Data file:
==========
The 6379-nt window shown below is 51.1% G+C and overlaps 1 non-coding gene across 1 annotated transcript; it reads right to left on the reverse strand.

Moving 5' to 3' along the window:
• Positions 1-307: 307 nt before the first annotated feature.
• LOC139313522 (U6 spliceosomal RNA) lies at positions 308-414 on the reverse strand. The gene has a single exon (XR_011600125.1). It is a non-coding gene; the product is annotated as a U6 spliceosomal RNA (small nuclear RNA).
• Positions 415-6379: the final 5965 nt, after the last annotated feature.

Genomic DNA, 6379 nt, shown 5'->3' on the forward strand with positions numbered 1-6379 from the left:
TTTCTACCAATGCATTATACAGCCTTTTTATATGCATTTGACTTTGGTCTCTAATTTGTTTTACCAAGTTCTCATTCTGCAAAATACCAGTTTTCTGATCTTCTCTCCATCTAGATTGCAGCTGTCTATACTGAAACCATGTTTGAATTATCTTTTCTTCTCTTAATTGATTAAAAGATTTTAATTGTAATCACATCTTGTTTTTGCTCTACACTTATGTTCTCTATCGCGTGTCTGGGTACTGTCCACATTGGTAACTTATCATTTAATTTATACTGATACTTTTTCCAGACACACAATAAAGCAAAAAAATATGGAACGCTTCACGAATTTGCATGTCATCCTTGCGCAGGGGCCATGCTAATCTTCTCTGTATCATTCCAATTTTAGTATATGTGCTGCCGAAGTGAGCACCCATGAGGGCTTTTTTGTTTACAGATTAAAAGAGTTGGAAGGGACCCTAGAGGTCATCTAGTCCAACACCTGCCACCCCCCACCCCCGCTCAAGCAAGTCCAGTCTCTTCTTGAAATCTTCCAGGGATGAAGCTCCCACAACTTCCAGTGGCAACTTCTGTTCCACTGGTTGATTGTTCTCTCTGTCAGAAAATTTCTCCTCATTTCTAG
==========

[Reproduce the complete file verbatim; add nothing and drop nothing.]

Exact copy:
The 6379-nt window shown below is 51.1% G+C and overlaps 1 non-coding gene across 1 annotated transcript; it reads right to left on the reverse strand.

Moving 5' to 3' along the window:
• Positions 1-307: 307 nt before the first annotated feature.
• LOC139313522 (U6 spliceosomal RNA) lies at positions 308-414 on the reverse strand. The gene has a single exon (XR_011600125.1). It is a non-coding gene; the product is annotated as a U6 spliceosomal RNA (small nuclear RNA).
• Positions 415-6379: the final 5965 nt, after the last annotated feature.

Genomic DNA, 6379 nt, shown 5'->3' on the forward strand with positions numbered 1-6379 from the left:
TTTCTACCAATGCATTATACAGCCTTTTTATATGCATTTGACTTTGGTCTCTAATTTGTTTTACCAAGTTCTCATTCTGCAAAATACCAGTTTTCTGATCTTCTCTCCATCTAGATTGCAGCTGTCTATACTGAAACCATGTTTGAATTATCTTTTCTTCTCTTAATTGATTAAAAGATTTTAATTGTAATCACATCTTGTTTTTGCTCTACACTTATGTTCTCTATCGCGTGTCTGGGTACTGTCCACATTGGTAACTTATCATTTAATTTATACTGATACTTTTTCCAGACACACAATAAAGCAAAAAAATATGGAACGCTTCACGAATTTGCATGTCATCCTTGCGCAGGGGCCATGCTAATCTTCTCTGTATCATTCCAATTTTAGTATATGTGCTGCCGAAGTGAGCACCCATGAGGGCTTTTTTGTTTACAGATTAAAAGAGTTGGAAGGGACCCTAGAGGTCATCTAGTCCAACACCTGCCACCCCCCACCCCCGCTCAAGCAAGTCCAGTCTCTTCTTGAAATCTTCCAGGGATGAAGCTCCCACAACTTCCAGTGGCAACTTCTGTTCCACTGGTTGATTGTTCTCTCTGTCAGAAAATTTCTCCTCATTTCTAG